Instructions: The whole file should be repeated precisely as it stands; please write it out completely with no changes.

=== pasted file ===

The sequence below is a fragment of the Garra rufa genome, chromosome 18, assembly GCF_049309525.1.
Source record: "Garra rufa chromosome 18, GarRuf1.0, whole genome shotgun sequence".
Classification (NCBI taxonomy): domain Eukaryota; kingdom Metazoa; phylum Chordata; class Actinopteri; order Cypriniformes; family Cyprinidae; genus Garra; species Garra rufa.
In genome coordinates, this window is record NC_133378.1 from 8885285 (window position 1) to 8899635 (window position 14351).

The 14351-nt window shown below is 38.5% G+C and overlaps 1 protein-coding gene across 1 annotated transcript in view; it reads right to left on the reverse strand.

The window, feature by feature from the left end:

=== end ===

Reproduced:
The sequence below is a fragment of the Garra rufa genome, chromosome 18, assembly GCF_049309525.1.
Source record: "Garra rufa chromosome 18, GarRuf1.0, whole genome shotgun sequence".
Classification (NCBI taxonomy): domain Eukaryota; kingdom Metazoa; phylum Chordata; class Actinopteri; order Cypriniformes; family Cyprinidae; genus Garra; species Garra rufa.
In genome coordinates, this window is record NC_133378.1 from 8885285 (window position 1) to 8899635 (window position 14351).

The 14351-nt window shown below is 38.5% G+C and overlaps 1 protein-coding gene across 1 annotated transcript in view; it reads right to left on the reverse strand.

The window, feature by feature from the left end: